Document the PIHM catchment model
- The Penn State Integrated Hydrologic Model (PIHM) is a multiprocess, multi-scale hydrologic model where the major hydrological processes are fully coupled using the semi-discrete finite volume method. PIHM represents our strategy for the synthesis of multi-state, multiscale distributed hydrologic models using the integral representation of the underlying physical process equations and state variables. Our interest is in devising a concise representation of watershed and/or river basin hydrodynamics, which allows interactions among major physical processes operating simultaneously, but with the flexibility to add or eliminate states/processes/constitutive relations depending on the objective of the numerical experiment or purpose of the scientific or operational application.
- The PIHM Modeling System was initially developed under research grants to The Pennsylvania State University (Penn State) from NSF (EAR 9876800, 1999-2007; EAR 03-10122, 2003-2007), NOAA (NA040AR4310085, 2003-2007), NASA (NAG5-12611, 2002-2005), with continuing grants from NSF (0725019) Critical Zone Observatory and EPA for community model development.
- Penn State University makes no proprietary claims, either statutory or otherwise, to this version and release of PIHM and considers PIHM to be in the public domain for use by any person or entity for any purpose without any fee or charge. We request that any PIHM user include a credit to Penn State in any publications that result from the use of PIHM. The names Penn State shall not be used or referenced in any advertising or publicity which endorses or promotes any products or commercial entity associated with or using PIHM, or any derivative works thereof, without the written authorization of Penn State University.
- PIHM is provided on an "AS IS" basis and any warranties, either express or implied, including but not limited to implied warranties of noninfringement, originality, merchantability and fitness for a particular purpose, are disclaimed. Penn State will not be obligated to provide the user with any support, consulting, training or assistance of any kind with regard to the use, operation and performance of PIHM nor to provide the user with any updates, revisions, new versions, error corrections or "bug" fixes. In no event will Penn State be liable for any damages, whatsoever, whether direct, indirect, consequential or special, which may result from an action in contract, negligence or other claim that arises out of or in connection with the access, use or performance of PIHM, including infringement actions.
- The Penn State Integrated Hydrologic Model (PIHM) is a fully coupled multiprocess hydrologic model. Instead of coupling through artificial boundary conditions, major hydrological processes are fully coupled by the semi-discrete finite volume approach. For those processes whose governing equations are partial differential equations (PDE), we first discretize in space via the finite volume method. This results in a system of ordinary differential equations (ODE) representing those procesess within the control volume. Within the same control volume, combining other processes whose governing equations are ODE’s, (e.g. the snow accumulation and melt process), a local ODE system is formed for the complete dynamics of the finite volume. After assembling the local ODE system throughout the entire domain, the global ODE system is formed and solved by a state-of-art ODE solver.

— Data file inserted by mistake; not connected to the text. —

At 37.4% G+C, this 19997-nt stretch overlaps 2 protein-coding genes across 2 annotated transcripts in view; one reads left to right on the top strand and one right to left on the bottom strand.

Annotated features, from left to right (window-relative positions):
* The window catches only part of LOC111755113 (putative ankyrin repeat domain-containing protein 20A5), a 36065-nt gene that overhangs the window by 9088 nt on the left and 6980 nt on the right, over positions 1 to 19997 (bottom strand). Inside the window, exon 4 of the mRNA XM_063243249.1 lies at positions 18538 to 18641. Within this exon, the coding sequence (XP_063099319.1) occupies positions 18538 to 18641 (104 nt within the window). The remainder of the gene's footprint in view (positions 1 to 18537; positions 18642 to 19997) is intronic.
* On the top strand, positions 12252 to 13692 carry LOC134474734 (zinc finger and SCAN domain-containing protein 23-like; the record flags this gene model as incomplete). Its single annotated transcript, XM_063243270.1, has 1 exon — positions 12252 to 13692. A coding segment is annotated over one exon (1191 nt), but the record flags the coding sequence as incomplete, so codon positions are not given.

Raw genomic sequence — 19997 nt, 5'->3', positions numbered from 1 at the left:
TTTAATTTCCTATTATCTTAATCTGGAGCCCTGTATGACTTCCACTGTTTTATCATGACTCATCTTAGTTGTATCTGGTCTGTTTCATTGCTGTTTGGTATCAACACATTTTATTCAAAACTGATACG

- The approach is based on the semi-discrete finite-volume method (FVM) which represents a system of coupled partial differential equations (e.g. groundwater-surface water, overland flow-infiltration, etc.) in integral form, as a spatially-discrete system of ordinary differential equations. Domain discretization is fundamental to the approach and an unstructured triangular irregular network (e.g. Delaunay triangles) is generated with constraints (geometric, and parametric) using TRIANGLE. A local prismatic control volume is formed by vertical projection of the Delauney triangles forming each layer of the model. Given a set of constraints (e.g. river network support, watershed boundary, altitude zones, ecological regions, hydraulic properties, climate zones, etc), an “optimal” mesh is generated. River volume elements are also prismatic, with trapezoidal or rectangular cross-section, and are generated along edges of river triangles. The local control volume contains all equations to be solved and is referred to as the model kernel. The global ODE system is assembled by combining all local ODE systems throughout the domain and then solved by a state-of-the-art parallel ODE solver known as CVODE developed at the Lawrence- Livermore National Laboratory.